How important is physical compatibility in relationships? Well, it depends on the couple. For some people their physicality is of utmost importance to them. When it is, they often want their partner to engage in many of their activities with them. For some couples the physical nature of their relationship is not important to either of them. And for some couples, if one rates the physical aspect high and the other one doesn’t, happy satisfied couples have found ways to satisfy that physical element outside of their relationship.

I have done research with couples who self-identify as happy and satisfied after being together at least ten years. One area I ask about is their satisfaction in the physical area. This can encompass many things. It can mean sexual compatibility. It can mean being satisfied with each other’s overall health and level of activity. It can translate into satisfaction with romance or public displays of affection or lack thereof. It could mean satisfaction with one’s partner’s physical appearance.

The one aspect of physical compatibility that seems to be most important is sexual compatibility. The vast majority of the couples I interviewed reported not having other intimate relationships outside of their committed one. They also reported a healthy sex life, well into their later years.

As author, Kevin Lehman writes in his book Sheet Music, sex in a marriage is very important and necessary to a man. He believes a woman who denies her man enthusiastic involvement in the sexual act is like a man who refuses to talk to his partner. As a general rule, women need communication and men need physical connection. That is not to say women don’t enjoy sex and men don’t like to communicate. It’s just the general trend among the genders.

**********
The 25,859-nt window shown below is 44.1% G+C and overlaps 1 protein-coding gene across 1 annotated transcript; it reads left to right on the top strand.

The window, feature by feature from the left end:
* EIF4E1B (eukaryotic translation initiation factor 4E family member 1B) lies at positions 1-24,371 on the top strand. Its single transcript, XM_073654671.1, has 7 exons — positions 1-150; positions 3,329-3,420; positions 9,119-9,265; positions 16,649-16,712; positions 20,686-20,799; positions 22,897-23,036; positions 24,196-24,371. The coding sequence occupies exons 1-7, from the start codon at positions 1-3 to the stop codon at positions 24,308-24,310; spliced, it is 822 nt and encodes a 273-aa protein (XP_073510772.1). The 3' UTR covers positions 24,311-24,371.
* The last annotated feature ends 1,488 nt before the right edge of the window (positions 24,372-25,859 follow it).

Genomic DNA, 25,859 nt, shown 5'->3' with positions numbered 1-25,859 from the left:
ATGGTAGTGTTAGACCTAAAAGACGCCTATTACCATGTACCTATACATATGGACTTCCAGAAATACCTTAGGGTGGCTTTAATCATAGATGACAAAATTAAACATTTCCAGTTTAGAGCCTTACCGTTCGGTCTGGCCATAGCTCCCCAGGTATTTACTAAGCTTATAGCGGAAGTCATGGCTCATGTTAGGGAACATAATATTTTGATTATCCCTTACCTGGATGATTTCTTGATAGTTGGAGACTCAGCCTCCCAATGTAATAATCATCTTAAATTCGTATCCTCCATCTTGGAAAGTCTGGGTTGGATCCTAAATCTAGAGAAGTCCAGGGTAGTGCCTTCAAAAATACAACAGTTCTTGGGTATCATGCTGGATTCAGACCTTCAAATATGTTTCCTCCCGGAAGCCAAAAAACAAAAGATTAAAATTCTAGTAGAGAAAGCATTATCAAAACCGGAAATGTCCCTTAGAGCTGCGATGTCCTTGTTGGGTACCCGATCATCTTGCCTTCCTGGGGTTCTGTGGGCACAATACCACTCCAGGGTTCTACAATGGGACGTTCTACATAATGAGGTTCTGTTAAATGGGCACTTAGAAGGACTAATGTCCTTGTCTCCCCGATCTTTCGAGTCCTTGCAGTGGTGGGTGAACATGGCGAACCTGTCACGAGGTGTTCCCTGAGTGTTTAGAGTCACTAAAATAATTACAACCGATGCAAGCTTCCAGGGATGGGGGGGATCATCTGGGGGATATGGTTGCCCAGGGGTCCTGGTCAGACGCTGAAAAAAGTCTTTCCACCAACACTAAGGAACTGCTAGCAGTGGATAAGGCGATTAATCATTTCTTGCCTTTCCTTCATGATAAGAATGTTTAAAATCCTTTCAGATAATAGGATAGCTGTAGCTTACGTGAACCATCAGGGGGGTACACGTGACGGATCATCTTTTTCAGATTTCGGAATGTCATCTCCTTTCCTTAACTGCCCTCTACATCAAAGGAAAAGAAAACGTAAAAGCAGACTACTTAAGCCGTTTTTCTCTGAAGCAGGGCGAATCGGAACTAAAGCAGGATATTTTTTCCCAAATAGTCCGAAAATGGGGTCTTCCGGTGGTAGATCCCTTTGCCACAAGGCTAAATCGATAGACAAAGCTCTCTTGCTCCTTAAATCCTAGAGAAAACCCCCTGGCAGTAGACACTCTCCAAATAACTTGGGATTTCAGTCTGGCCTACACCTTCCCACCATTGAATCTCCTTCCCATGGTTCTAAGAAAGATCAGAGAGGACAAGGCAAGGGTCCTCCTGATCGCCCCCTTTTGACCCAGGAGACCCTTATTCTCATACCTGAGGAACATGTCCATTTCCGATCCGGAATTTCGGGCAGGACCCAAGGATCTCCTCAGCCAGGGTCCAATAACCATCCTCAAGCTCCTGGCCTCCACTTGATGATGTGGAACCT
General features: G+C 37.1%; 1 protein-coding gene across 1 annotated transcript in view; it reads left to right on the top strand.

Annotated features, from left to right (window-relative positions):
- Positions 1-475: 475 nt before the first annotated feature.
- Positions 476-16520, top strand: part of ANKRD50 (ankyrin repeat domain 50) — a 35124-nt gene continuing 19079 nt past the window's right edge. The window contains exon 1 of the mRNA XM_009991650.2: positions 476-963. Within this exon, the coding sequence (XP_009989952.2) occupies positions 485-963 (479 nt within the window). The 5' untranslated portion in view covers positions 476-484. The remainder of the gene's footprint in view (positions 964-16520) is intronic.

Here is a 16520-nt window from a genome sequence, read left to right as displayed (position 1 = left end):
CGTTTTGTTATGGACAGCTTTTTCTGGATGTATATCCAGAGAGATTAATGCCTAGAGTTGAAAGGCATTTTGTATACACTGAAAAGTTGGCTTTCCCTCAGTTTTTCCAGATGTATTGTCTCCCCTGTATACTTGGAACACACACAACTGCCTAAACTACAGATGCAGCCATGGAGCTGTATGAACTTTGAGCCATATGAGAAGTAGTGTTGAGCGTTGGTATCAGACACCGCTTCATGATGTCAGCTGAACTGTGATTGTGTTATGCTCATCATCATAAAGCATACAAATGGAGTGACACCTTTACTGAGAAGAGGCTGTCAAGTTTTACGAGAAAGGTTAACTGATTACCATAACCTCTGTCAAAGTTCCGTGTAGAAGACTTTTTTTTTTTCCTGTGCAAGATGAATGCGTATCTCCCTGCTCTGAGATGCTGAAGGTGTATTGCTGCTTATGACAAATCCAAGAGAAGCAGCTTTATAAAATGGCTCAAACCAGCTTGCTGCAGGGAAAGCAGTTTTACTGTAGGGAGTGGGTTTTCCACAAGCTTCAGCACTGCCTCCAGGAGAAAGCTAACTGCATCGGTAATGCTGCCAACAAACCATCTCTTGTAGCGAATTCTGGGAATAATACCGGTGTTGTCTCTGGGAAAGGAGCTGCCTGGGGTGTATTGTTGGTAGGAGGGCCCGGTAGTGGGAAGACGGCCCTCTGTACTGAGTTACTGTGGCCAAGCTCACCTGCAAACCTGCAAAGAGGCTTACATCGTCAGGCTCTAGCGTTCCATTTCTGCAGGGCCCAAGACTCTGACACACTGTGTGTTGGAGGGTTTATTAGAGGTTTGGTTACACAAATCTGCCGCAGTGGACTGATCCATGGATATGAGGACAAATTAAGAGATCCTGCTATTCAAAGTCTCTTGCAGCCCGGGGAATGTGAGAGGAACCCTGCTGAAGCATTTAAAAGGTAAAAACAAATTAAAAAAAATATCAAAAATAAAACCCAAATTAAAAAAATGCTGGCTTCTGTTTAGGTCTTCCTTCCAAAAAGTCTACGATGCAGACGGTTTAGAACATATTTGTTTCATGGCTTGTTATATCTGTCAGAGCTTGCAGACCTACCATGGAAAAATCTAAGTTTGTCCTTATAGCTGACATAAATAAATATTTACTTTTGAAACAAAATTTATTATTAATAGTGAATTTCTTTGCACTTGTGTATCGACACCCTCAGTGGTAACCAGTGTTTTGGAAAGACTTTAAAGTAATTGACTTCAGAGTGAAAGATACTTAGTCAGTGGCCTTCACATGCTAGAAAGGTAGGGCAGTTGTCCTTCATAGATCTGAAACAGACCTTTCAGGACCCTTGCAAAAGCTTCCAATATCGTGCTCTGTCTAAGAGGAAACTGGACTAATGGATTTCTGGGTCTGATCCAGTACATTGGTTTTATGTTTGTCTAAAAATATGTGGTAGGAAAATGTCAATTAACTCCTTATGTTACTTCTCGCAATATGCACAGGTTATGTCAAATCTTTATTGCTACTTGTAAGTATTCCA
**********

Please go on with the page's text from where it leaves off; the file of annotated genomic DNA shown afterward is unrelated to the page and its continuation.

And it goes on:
I also interviewed couples who both reported sex was no longer a part of their relationship and they were both at peace with that fact. I even interviewed one couple who were married as heterosexuals. He underwent a sex change operation and is now a woman. They have remained a lesbian couple and the wife also satisfies her sexual desires with a man and her partner fully sanctions that activity.

Other aspects of the sexual area to consider are frequency, duration and creativity. All of these are things that couples should discuss and come to agreement about. If one person wants to explore all manner of sexual activity with his or her partner and the other partner is interested only in the missionary position, then that relationship may be in for some rocky roads.

Romance, foreplay and public displays of affection are also areas where it is helpful to find agreement with your partner.

Compatibility in the sexual area is critical to relationship success but the level of activity is defined by the couples themselves.

Sometimes couples highly value the external appearance of their partner. They want the partner whose look is pleasing to him or her. I interviewed a couple who are both 88 years old, married 56 years. When they were married, the husband loved the way his wife looked. Her beauty was very important to him and he referred to her as his “pin up girl.” Do you know now, 56 years later, he still refers to her as his “pin up girl”? That is a man who was able to adjust and expand his physical expectations to match the maturation of their relationship. Contrast that with a person who gets together with his or her partner based strictly on external beauty. Once that beauty begins to fade, as it inevitably will, he or she will be looking for the next partner to replace the aging one. For some couples, the outer beauty of a person is not important for either of them. And for still other couples, external beauty is of the utmost importance and they are very conscious of their weight, nutrition and may have cosmetic surgery to assist in maintaining their beauty.